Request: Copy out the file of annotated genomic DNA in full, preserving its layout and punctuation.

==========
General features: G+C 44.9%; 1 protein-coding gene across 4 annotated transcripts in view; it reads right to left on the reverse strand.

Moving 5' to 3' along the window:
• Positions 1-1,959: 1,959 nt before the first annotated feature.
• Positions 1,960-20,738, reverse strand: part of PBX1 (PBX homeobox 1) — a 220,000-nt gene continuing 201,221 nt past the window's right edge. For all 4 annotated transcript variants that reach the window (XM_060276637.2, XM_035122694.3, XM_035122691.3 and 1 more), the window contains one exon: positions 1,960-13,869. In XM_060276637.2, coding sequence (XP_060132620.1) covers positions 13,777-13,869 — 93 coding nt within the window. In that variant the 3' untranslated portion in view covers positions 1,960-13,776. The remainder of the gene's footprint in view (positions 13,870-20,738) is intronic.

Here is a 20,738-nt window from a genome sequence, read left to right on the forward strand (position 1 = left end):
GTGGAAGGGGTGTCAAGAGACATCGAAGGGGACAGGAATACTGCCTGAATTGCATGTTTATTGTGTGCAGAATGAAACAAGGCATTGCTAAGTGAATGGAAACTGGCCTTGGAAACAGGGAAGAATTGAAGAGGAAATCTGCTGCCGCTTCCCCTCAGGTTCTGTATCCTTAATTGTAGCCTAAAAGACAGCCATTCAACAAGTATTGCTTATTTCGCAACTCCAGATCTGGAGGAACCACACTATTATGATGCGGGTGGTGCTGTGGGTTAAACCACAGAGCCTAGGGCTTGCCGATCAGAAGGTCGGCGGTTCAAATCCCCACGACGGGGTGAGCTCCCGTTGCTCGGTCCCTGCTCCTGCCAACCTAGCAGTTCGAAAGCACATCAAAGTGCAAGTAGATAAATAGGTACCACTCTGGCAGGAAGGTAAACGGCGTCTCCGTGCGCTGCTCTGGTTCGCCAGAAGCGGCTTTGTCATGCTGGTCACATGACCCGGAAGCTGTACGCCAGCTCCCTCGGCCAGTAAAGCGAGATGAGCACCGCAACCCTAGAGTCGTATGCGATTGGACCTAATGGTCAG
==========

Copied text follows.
General features: G+C 44.9%; 1 protein-coding gene across 4 annotated transcripts in view; it reads right to left on the reverse strand.

Moving 5' to 3' along the window:
• Positions 1-1,959: 1,959 nt before the first annotated feature.
• Positions 1,960-20,738, reverse strand: part of PBX1 (PBX homeobox 1) — a 220,000-nt gene continuing 201,221 nt past the window's right edge. For all 4 annotated transcript variants that reach the window (XM_060276637.2, XM_035122694.3, XM_035122691.3 and 1 more), the window contains one exon: positions 1,960-13,869. In XM_060276637.2, coding sequence (XP_060132620.1) covers positions 13,777-13,869 — 93 coding nt within the window. In that variant the 3' untranslated portion in view covers positions 1,960-13,776. The remainder of the gene's footprint in view (positions 13,870-20,738) is intronic.

Here is a 20,738-nt window from a genome sequence, read left to right on the forward strand (position 1 = left end):
GTGGAAGGGGTGTCAAGAGACATCGAAGGGGACAGGAATACTGCCTGAATTGCATGTTTATTGTGTGCAGAATGAAACAAGGCATTGCTAAGTGAATGGAAACTGGCCTTGGAAACAGGGAAGAATTGAAGAGGAAATCTGCTGCCGCTTCCCCTCAGGTTCTGTATCCTTAATTGTAGCCTAAAAGACAGCCATTCAACAAGTATTGCTTATTTCGCAACTCCAGATCTGGAGGAACCACACTATTATGATGCGGGTGGTGCTGTGGGTTAAACCACAGAGCCTAGGGCTTGCCGATCAGAAGGTCGGCGGTTCAAATCCCCACGACGGGGTGAGCTCCCGTTGCTCGGTCCCTGCTCCTGCCAACCTAGCAGTTCGAAAGCACATCAAAGTGCAAGTAGATAAATAGGTACCACTCTGGCAGGAAGGTAAACGGCGTCTCCGTGCGCTGCTCTGGTTCGCCAGAAGCGGCTTTGTCATGCTGGTCACATGACCCGGAAGCTGTACGCCAGCTCCCTCGGCCAGTAAAGCGAGATGAGCACCGCAACCCTAGAGTCGTATGCGATTGGACCTAATGGTCAG